COVID-19 medical bills for kids aged 12 and below will be paid for regardless of vaccination status: Ong Ye Kung
SINGAPORE: Children aged 12 and below who did not travel recently will continue to have their COVID-19 medical bills fully covered by the Government regardless of their vaccination status, said Health Minister Ong Ye Kung on Monday (Jan 10).
This will apply to children who are Singapore citizens, permanent residents or long-term pass holders.
"There are presently no plans to introduce VDS (vaccination-differentiated safe management measures) for children aged 12 and below in the community, and public, pre-school and school settings," said Mr Ong in Parliament.
“This is due to a combination of reasons, namely, children are less likely to develop severe illnesses when infected, and we want to preserve as much as possible universal access to holistic education for children,” he added.
While Singapore has a “strict” system for vaccination-differentiated measures, the rules are “much less strict” for children, the Health Minister noted.
VACCINATION SIDE EFFECTS IN CHILDREN
Since the start of Singapore's national vaccination programme for children aged five to 11, the Ministry of Health (MOH) has not received any reports of serious adverse events or myocarditis in this group of people as of Jan 7.
Giving this update in Parliament, Senior Minister of State for Health Janil Puthucheary said: “We assure parents and everyone that all our designated paediatric VCs (vaccination centres) are equipped with paediatric monitoring and resuscitation equipment, and the medical personnel are trained to manage any on-site emergencies arising from allergic reactions.
“Most of the side effects experienced by children after the vaccination have been very mild - injection site pain, fatigue and fever, and they typically resolve in a few days.”
The Pfizer-BioNTech/Comirnaty COVID-19 vaccination has been assessed by the Health Sciences Authority and the expert committee on COVID-19 vaccination to be safe, said Dr Puthucheary.
This is corroborated with international data - in the US, where about 8.7 million doses had been administered to children as of December, most of the adverse events reported were not serious and no safety concerns have been raised, said Dr Puthucheary.
Among the adverse events reported in children, 2.4 per cent experienced serious adverse events like fever, vomiting, myocarditis and seizures, he added.
The incidence of myocarditis is about one in a million doses, he said.
However, among individuals aged 12 to 17 infected with COVID-19, the incidence of myocarditis is about 450 per million infections, said Mr Ong.
As of Jan 7, about 123,000 children aged five to 11 in Singapore have received at least one dose of the vaccine or booked their vaccination appointments, said Dr Puthucheary.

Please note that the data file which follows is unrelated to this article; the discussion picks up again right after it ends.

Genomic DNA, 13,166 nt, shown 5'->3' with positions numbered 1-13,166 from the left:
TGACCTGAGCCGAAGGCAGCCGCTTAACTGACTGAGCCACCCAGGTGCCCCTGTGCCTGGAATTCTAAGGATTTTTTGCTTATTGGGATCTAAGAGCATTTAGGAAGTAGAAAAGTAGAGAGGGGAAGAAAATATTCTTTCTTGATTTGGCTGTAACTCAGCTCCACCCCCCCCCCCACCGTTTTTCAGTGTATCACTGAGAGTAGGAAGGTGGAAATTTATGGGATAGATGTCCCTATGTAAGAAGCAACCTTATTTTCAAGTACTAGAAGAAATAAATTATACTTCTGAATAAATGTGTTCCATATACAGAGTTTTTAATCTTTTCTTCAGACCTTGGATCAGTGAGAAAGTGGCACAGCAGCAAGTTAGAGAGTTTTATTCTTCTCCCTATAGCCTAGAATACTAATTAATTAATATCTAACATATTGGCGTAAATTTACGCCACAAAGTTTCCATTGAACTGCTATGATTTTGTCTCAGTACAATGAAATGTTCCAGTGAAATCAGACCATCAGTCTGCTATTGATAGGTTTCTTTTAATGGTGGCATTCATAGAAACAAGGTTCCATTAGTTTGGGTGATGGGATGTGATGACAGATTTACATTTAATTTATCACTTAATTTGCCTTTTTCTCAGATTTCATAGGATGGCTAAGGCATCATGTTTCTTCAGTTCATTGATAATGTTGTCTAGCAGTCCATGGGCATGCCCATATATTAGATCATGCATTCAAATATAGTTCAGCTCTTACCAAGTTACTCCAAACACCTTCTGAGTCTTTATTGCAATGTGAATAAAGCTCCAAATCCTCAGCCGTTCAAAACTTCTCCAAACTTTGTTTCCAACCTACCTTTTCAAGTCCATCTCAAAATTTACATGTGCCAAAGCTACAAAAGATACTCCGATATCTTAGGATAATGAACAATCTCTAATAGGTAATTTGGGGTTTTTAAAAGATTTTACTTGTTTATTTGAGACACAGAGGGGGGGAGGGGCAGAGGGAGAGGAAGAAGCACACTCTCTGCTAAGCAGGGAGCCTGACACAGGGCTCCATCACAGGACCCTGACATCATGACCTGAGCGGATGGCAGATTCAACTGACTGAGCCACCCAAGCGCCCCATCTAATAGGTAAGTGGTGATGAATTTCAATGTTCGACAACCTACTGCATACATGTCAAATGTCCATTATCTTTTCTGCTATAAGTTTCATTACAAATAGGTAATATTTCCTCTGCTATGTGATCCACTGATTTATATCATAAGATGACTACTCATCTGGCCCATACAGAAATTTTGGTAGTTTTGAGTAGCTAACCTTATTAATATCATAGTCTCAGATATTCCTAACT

Children who are Singapore citizens, permanent residents, or long-term pass holders are also covered by the Vaccine Injury Financial Assistance Programme for COVID-19 vaccination (VIFAP), he noted.
Since only the Pfizer-BioNTech/Comirnaty COVID-19 vaccine is authorised for use in children below 18, special exemptions are made for those 12-17 years old who are not medically eligible for it to receive the Sinovac-CoronaVac vaccine instead, he added.
The Health Ministry will work with the expert committee on COVID-19 vaccination to review if this should be extended to children aged five to 11 who are also medically ineligible to complete the Pfizer-BioNTech/Comirnaty vaccine, he said.
There are currently no recommendations for children to receive booster shots, said Dr Puthucheary.
“If introduced, MOH will continue to ensure that families with children are able to access vaccination services in a convenient manner,” he told the House.
Dr Puthucheary also responded to questions about vaccination rates among children and the young.
Among those aged 12 to 19, less than 4 per cent, or 14,097 individuals, are unvaccinated as of Jan 6, he said. Fourteen of them are medically ineligible for the Pfizer-BioNTech/Comirnaty COVID-19 vaccine.
“Vaccination for children aged five to 11 will help to protect more members of our society from the risk of developing severe illness from COVID-19 infections, and further minimise the risk of community spread,” said Dr Puthucheary.
“We strongly encourage all parents all guardians to allow their children who are medically eligible to please take up the vaccine when offered to them.”
Editor's note: An earlier version of this article quoted Dr Janil Puthucheary as saying that US data showed that 2.4 per cent of vaccinated children experienced serious adverse events. This is incorrect. The 2.4 per cent refers to the percentage of adverse events reported in vaccinated children that were serious. We apologise for the error.